Richard Charles Morsette Sentenced in U.S. District Cour
Bill Mercer, United States Attorney for the District of Montana, announced today that during a federal court session in Great Falls, on October 19, 2009, before U.S. District Judge Sam E. Haddon, ,RICHARD CHARLES MORSETTE, a 65-year-old resident of Box Elder, appeared for sentencing. MORSETTE was sentenced to a term of:
- Prison: 12 months
- Special Assessment: $20
MORSETTE was sentenced after having been found guilty during a 1-day trial of two counts of simple assault.
At trial, the government presented evidence of the following:
Early on the morning of December 31, 2008, the victim and another male individual went to MORSETTE and his wife's home, which is within the exterior boundaries of the Rocky Boy's Indian Reservation. The victim and the other male individual are married to two of MORSETTE'S wife's daughters. They had gone to the home to borrow jumper cables.
When they arrived, MORSETTE invited them in for a drink. They each took a drink from MORSETTE'S flask. While they were sitting around the table, sharing whiskey from the flask, the victim asked MORSETTE if his wife could come to his house to babysit his boys on New Year's Day. MORSETTE said that the boys could come to his house and the victim said that he did not trust his boys to come to MORSETTE'S, but would feel more comfortable having them taken care of at his house. MORSETTE got upset and walked to the back of the house.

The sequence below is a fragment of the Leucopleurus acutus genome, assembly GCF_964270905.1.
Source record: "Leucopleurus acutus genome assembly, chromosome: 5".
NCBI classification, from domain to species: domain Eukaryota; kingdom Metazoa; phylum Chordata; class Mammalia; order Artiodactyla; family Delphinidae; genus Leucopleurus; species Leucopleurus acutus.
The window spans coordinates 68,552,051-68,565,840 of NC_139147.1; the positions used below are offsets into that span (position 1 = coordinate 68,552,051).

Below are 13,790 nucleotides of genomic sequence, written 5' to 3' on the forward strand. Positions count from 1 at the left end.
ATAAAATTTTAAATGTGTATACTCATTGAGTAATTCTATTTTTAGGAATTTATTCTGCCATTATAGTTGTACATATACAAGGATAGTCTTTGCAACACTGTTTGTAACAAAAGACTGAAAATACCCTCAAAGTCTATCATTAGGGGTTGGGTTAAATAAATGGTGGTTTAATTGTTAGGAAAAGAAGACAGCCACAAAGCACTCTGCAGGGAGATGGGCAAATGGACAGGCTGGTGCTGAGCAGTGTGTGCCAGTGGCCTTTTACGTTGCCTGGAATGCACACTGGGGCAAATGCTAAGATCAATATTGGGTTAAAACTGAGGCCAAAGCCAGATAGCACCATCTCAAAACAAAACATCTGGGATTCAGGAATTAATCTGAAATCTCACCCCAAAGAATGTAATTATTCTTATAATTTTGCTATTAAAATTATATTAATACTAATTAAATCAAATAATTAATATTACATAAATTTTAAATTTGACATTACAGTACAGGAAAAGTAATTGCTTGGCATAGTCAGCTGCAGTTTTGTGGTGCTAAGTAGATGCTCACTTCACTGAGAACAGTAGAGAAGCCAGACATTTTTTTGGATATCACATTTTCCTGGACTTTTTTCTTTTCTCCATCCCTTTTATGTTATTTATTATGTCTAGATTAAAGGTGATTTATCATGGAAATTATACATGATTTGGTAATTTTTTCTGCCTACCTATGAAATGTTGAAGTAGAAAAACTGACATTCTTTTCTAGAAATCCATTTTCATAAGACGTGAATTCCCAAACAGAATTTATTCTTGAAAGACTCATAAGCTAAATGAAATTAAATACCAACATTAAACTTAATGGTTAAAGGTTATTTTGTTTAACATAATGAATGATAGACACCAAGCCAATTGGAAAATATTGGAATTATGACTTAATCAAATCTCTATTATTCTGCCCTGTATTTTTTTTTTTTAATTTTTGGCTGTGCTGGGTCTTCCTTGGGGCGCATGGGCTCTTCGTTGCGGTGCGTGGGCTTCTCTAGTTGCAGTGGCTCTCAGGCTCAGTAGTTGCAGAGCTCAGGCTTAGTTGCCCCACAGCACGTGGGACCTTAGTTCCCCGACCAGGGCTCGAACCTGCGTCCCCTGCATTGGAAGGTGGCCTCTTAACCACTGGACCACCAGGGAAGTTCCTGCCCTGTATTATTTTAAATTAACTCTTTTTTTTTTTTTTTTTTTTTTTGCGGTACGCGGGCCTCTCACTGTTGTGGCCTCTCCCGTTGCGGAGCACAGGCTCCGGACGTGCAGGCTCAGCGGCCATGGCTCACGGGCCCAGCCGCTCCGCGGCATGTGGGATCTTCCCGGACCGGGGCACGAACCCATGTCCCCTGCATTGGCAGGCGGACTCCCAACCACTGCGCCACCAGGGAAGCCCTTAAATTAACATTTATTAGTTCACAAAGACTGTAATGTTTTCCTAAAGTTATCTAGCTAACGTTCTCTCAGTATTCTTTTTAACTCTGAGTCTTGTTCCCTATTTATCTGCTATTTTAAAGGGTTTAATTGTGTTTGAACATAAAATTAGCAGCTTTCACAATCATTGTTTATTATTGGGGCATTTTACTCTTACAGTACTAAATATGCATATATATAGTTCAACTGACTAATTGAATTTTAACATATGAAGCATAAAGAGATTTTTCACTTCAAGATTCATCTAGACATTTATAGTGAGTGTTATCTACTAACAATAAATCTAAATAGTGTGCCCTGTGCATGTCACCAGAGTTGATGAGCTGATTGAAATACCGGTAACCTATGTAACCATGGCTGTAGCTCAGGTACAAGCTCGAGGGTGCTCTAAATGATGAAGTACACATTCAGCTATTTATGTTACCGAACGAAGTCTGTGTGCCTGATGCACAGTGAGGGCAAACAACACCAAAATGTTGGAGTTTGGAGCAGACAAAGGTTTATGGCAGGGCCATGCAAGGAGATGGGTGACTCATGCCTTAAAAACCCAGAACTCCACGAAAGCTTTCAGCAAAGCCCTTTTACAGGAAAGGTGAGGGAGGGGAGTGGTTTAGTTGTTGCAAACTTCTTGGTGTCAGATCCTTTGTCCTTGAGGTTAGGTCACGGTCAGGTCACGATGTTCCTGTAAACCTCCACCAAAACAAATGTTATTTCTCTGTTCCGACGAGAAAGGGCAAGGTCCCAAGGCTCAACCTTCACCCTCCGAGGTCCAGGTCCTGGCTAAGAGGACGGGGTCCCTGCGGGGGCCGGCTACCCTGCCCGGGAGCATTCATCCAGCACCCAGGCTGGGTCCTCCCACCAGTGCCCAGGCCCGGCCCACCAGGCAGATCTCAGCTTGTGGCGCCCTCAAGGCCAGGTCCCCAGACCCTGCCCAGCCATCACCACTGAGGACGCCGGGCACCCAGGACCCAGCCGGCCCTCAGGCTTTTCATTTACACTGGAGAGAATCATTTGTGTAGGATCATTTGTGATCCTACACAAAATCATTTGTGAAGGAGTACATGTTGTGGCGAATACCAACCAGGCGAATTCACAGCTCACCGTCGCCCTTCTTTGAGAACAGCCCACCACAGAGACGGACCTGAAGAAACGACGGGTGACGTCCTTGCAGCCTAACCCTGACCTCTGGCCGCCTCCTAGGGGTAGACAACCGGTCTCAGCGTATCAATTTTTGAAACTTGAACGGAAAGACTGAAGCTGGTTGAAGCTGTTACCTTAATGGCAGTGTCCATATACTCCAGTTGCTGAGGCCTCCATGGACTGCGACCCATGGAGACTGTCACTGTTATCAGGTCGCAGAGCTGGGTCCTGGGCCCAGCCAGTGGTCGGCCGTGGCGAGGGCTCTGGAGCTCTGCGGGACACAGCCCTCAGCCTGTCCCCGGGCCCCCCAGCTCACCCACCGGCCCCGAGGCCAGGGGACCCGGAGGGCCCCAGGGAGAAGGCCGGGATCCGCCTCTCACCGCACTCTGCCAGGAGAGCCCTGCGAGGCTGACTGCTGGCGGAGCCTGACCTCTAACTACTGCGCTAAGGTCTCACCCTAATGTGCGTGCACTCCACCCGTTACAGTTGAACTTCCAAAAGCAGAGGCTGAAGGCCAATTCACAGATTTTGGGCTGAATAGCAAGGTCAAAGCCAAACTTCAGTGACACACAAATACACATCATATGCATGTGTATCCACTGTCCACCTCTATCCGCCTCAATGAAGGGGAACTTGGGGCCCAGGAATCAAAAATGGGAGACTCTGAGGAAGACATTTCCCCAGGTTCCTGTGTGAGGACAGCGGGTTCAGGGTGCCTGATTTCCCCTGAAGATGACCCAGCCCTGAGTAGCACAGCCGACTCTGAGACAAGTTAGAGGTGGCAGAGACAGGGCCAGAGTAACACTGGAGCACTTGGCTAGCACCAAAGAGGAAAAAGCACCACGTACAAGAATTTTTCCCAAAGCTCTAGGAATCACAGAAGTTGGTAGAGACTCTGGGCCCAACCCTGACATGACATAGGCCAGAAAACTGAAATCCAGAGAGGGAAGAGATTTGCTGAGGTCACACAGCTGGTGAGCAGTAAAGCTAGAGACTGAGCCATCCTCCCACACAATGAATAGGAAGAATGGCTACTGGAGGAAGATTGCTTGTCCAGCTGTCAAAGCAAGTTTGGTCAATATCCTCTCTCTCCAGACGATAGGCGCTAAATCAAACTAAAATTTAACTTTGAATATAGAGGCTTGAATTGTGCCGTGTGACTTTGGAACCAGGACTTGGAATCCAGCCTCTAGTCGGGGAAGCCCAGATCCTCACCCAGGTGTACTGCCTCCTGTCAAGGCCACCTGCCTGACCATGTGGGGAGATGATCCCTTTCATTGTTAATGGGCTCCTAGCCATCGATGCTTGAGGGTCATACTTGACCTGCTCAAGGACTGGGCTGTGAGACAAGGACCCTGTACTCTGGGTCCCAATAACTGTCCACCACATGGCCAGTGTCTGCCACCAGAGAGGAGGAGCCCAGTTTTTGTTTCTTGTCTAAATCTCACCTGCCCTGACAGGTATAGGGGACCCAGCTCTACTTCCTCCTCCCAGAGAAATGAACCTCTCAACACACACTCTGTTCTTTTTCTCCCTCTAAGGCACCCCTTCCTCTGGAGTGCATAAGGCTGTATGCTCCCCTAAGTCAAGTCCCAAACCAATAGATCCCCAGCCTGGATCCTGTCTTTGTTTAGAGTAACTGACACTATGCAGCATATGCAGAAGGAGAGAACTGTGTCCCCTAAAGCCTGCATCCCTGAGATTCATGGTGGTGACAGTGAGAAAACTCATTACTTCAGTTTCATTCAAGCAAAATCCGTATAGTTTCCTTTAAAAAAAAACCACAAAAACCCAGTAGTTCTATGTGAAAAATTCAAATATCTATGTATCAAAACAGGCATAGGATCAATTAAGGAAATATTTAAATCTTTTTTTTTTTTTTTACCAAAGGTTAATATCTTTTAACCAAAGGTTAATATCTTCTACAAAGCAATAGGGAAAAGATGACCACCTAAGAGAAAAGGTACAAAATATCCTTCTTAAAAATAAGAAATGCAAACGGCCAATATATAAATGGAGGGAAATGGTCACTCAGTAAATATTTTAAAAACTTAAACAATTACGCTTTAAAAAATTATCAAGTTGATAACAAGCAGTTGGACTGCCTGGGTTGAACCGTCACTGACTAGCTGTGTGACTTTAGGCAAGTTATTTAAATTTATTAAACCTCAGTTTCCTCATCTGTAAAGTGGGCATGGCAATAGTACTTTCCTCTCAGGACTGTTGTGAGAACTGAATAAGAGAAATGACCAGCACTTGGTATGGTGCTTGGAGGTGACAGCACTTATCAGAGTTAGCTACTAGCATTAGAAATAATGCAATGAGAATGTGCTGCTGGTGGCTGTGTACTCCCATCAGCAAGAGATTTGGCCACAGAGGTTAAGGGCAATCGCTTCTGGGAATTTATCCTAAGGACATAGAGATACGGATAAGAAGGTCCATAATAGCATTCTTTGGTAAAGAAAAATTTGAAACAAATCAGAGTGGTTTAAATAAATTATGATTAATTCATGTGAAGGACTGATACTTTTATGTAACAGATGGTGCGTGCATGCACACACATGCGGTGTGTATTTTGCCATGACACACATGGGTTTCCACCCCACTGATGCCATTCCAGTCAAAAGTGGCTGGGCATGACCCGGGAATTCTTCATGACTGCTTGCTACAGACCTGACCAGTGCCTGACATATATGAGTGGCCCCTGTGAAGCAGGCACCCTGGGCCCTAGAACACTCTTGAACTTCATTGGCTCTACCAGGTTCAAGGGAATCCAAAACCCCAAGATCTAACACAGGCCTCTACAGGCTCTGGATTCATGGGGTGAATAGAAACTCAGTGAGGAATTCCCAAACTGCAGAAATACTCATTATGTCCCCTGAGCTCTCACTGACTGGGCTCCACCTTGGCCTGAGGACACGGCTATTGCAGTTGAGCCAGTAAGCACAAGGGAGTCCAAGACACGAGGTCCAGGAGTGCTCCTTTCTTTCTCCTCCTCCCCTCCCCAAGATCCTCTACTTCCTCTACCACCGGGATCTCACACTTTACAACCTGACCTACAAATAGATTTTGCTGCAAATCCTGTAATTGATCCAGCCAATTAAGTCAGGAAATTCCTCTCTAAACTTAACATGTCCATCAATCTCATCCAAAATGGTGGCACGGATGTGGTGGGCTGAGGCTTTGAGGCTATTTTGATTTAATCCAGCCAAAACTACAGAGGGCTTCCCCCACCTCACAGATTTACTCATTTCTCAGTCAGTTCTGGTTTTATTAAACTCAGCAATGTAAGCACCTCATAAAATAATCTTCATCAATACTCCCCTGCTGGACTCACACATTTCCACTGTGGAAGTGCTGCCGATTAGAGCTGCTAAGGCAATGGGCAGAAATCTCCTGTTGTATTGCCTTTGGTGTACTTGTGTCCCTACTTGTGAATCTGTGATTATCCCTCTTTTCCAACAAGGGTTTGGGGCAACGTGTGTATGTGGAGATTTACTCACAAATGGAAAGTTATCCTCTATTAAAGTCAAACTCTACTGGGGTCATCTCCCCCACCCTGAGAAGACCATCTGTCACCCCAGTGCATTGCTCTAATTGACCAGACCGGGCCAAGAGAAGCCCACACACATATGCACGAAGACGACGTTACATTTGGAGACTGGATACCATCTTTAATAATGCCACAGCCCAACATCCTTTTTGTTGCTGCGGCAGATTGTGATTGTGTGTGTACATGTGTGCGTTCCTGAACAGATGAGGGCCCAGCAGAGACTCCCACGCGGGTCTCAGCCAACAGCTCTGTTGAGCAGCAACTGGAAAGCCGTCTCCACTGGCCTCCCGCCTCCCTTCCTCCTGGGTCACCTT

When MORSETTE came back, he had a long cane-like object in his hand. MORSETTE hit the victim on the head with the object. The victim blocked another blow with his arm. The other male individual tried to intervene, and MORSETTE hit him on the head. MORSETTE'S wife came out of the back of the house, and the victim told her to call the police, which she did.
Law enforcement responded to the house and found both the victim and the other individual bleeding from their heads. MORSETTE had blood on his hands and shirt. All three of the men showed signs of intoxication. The officers arrested MORSETTE. The victim and the other individual went to hospital by ambulance and were treated for lacerations to the scalp.
Because there is no parole in the federal system, the "truth in sentencing" guidelines mandate that MORSETTE will likely serve all of the time imposed by the court. In the federal system, MORSETTE does have the opportunity to earn a sentence reduction for "good behavior." However, this reduction will not exceed 15% of the overall sentence.
Assistant U.S. Attorney Rebekah J. French prosecuted the case for the United States.
The investigation was a cooperative effort between the Rocky Boy's Tribal Law Enforcement and the Federal Bureau of Investigation.